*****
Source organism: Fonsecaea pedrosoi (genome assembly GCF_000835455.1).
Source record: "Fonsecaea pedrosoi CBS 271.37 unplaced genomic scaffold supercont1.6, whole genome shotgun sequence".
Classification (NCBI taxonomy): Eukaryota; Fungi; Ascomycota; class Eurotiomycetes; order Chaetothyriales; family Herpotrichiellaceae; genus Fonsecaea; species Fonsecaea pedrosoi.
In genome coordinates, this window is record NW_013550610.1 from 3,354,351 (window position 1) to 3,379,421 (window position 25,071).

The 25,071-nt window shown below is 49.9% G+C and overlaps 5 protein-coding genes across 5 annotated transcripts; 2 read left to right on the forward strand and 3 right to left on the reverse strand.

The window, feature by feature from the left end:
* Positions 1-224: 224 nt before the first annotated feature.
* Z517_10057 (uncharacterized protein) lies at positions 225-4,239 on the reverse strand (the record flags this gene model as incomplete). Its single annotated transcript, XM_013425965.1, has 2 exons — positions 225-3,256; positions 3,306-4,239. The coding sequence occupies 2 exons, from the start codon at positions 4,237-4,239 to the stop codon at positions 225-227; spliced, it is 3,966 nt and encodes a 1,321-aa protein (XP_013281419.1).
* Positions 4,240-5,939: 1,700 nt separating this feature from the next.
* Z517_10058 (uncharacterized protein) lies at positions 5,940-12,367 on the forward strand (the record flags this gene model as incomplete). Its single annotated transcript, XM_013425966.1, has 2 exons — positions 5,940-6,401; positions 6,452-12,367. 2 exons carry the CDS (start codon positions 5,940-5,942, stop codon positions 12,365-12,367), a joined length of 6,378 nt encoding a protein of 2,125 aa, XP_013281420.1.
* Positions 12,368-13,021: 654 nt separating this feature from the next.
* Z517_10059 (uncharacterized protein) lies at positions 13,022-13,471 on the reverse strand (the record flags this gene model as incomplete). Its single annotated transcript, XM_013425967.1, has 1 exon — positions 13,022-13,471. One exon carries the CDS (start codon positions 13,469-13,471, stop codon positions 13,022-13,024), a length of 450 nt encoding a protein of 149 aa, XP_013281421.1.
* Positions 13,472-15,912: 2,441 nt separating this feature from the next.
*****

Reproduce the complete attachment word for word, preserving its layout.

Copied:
Source organism: Fonsecaea pedrosoi (genome assembly GCF_000835455.1).
Source record: "Fonsecaea pedrosoi CBS 271.37 unplaced genomic scaffold supercont1.6, whole genome shotgun sequence".
Classification (NCBI taxonomy): Eukaryota; Fungi; Ascomycota; class Eurotiomycetes; order Chaetothyriales; family Herpotrichiellaceae; genus Fonsecaea; species Fonsecaea pedrosoi.
In genome coordinates, this window is record NW_013550610.1 from 3,354,351 (window position 1) to 3,379,421 (window position 25,071).

The 25,071-nt window shown below is 49.9% G+C and overlaps 5 protein-coding genes across 5 annotated transcripts; 2 read left to right on the forward strand and 3 right to left on the reverse strand.

The window, feature by feature from the left end:
* Positions 1-224: 224 nt before the first annotated feature.
* Z517_10057 (uncharacterized protein) lies at positions 225-4,239 on the reverse strand (the record flags this gene model as incomplete). Its single annotated transcript, XM_013425965.1, has 2 exons — positions 225-3,256; positions 3,306-4,239. The coding sequence occupies 2 exons, from the start codon at positions 4,237-4,239 to the stop codon at positions 225-227; spliced, it is 3,966 nt and encodes a 1,321-aa protein (XP_013281419.1).
* Positions 4,240-5,939: 1,700 nt separating this feature from the next.
* Z517_10058 (uncharacterized protein) lies at positions 5,940-12,367 on the forward strand (the record flags this gene model as incomplete). Its single annotated transcript, XM_013425966.1, has 2 exons — positions 5,940-6,401; positions 6,452-12,367. 2 exons carry the CDS (start codon positions 5,940-5,942, stop codon positions 12,365-12,367), a joined length of 6,378 nt encoding a protein of 2,125 aa, XP_013281420.1.
* Positions 12,368-13,021: 654 nt separating this feature from the next.
* Z517_10059 (uncharacterized protein) lies at positions 13,022-13,471 on the reverse strand (the record flags this gene model as incomplete). Its single annotated transcript, XM_013425967.1, has 1 exon — positions 13,022-13,471. One exon carries the CDS (start codon positions 13,469-13,471, stop codon positions 13,022-13,024), a length of 450 nt encoding a protein of 149 aa, XP_013281421.1.
* Positions 13,472-15,912: 2,441 nt separating this feature from the next.